Patricia White says becoming a radio operator with Marine Rescue was the best decision she made

GREAT JOB: Patricia White at her desk in the radio base at Town Beach. Photo: Laura Telford.
GREAT JOB: Patricia White at her desk in the radio base at Town Beach. Photo: Laura Telford.

From her post at the Marine Rescue radio base at Town Beach, Patricia White has the best view of all, seeing dolphins and whales play in the surf just off the shore, but the moment a boat calls the base in distress it is action stations.

Mrs White started with Marine Rescue as a radio operator and doing the rosters more than 15 years ago after retiring and wanting to do something different, and said she has enjoyed every moment.

“Initially I joined as a hobby to fill in my time after retirement but everyone who volunteers becomes part of the Marine Rescue family,” Mrs White said.

“Some days can be incredibly busy, especially during the holidays or on the weekends when most people decide to take their boats out, but then other times we might only have contact with one or two freight boats passing by us – so it really depends.”

Mrs White said that life as a radio operator means talking to boats who pass past Port Macquarie as well as those based in Port Macquarie who go out for day trips.

“Our job means that we are usually the first port of call for boats if they go out or get into trouble on the water,” she said.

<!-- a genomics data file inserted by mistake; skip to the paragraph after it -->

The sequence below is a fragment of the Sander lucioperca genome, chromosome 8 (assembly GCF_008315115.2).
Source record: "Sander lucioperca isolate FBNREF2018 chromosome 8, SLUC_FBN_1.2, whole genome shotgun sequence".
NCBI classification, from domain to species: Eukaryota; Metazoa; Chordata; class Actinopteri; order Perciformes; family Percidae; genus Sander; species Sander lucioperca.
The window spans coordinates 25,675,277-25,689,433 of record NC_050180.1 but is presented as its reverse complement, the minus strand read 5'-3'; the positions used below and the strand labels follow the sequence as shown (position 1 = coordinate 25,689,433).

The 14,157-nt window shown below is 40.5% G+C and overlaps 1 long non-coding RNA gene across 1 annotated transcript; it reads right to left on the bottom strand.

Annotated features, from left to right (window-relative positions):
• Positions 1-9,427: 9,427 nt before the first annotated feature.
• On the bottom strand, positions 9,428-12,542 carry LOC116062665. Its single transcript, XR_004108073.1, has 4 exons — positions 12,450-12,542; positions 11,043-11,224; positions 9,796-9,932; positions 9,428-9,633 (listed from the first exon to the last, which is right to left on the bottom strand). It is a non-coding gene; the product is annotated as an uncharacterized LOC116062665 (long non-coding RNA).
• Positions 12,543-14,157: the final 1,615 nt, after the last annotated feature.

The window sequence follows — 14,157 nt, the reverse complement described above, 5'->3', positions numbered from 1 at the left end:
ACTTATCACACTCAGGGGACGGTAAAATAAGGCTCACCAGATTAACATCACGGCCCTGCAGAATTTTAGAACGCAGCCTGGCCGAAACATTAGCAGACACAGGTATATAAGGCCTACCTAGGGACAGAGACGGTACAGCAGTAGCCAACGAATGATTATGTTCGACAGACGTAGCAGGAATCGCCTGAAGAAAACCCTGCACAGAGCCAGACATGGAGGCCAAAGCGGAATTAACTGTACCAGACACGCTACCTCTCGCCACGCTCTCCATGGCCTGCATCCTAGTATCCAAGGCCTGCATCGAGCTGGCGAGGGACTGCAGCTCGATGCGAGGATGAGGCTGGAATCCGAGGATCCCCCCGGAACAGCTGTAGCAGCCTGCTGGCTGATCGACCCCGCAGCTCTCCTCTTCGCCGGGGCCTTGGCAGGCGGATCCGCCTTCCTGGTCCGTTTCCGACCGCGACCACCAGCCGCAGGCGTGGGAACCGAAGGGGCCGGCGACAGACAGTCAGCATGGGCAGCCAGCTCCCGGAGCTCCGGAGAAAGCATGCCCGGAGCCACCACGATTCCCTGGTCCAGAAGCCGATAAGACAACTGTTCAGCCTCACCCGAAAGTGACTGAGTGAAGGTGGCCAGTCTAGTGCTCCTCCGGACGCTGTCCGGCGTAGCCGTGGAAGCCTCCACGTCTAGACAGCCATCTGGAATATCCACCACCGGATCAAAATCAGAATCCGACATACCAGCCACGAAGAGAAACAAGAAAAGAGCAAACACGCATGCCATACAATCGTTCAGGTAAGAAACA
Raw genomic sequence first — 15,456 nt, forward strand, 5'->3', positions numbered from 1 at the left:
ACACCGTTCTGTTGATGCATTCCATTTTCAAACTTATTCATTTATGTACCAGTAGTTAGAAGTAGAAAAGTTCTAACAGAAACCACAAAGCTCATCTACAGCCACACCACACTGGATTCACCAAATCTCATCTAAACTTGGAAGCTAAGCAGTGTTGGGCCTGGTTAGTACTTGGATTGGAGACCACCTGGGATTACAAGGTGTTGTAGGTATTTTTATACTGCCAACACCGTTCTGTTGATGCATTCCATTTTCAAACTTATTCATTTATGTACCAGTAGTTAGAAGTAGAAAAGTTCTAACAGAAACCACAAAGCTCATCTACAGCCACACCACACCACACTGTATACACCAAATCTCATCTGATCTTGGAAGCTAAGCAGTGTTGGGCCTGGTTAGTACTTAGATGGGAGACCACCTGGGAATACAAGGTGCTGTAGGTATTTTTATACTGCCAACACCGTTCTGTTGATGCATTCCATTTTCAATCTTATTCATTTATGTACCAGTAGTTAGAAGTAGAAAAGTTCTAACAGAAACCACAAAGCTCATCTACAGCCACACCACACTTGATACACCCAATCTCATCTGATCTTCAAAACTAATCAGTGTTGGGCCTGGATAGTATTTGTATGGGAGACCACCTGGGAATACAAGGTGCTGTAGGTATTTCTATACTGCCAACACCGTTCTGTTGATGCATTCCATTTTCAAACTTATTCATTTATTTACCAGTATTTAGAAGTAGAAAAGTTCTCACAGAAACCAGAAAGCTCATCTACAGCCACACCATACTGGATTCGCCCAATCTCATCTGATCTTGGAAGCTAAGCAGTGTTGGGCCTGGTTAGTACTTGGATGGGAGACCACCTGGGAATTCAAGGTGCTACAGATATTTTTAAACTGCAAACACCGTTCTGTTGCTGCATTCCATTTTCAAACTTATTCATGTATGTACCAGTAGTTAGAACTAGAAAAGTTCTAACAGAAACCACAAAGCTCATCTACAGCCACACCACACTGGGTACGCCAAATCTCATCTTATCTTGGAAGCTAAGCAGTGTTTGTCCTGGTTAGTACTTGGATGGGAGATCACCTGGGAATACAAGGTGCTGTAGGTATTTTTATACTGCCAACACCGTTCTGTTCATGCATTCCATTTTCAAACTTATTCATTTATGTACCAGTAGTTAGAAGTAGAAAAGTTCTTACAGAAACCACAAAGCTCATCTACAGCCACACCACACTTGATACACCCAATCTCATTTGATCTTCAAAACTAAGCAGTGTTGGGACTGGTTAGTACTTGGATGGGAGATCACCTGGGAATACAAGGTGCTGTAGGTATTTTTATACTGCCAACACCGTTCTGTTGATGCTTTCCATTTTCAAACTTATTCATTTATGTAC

“When a boat registers or logs their trip with us we take down all their details including how many people are on the boat, the boat’s registration details, a phone number for some on the boat, the names of people on board as well as destinations and expected times to be back.

“It is important that we get as many details as possible because if something does go wrong our Marine Rescue boat crew and other emergency services have as much information as possible to help as quickly as they can.”

Mrs White said when emergency situations happen, the radio operators role is important as it is vital to keep accurate records of what is happening.

“We have at least one person at the radio base all the time, 24 hours a day seven days a week we are monitoring the radios, and the boat crew have to be no more than 10 minutes away when they are on call.

“When we get an emergency situation we have to monitor the radio traffic to make sure everyone knows what is going on.

“We have to record all the conversations that are happening accurately and ensure that our crews are safe on the water while helping others.”

Mrs White said the thing that continues to surprise her is the amount of people who do not log their trips with Marine Rescue and then get in to trouble, and those who don’t realise Marine Rescue volunteers do not get paid.

“Logging your trip with us is free and might just save your life, no one expects to get into danger or trouble when out on the water but accidents and unexpected things happen and it is always better to be safe.

“The other thing people often forget is that we are all volunteers, from our unit commander to the boat crew, radio operators and the fundraising team none of us get paid to be here, we do it because we want to help people.”


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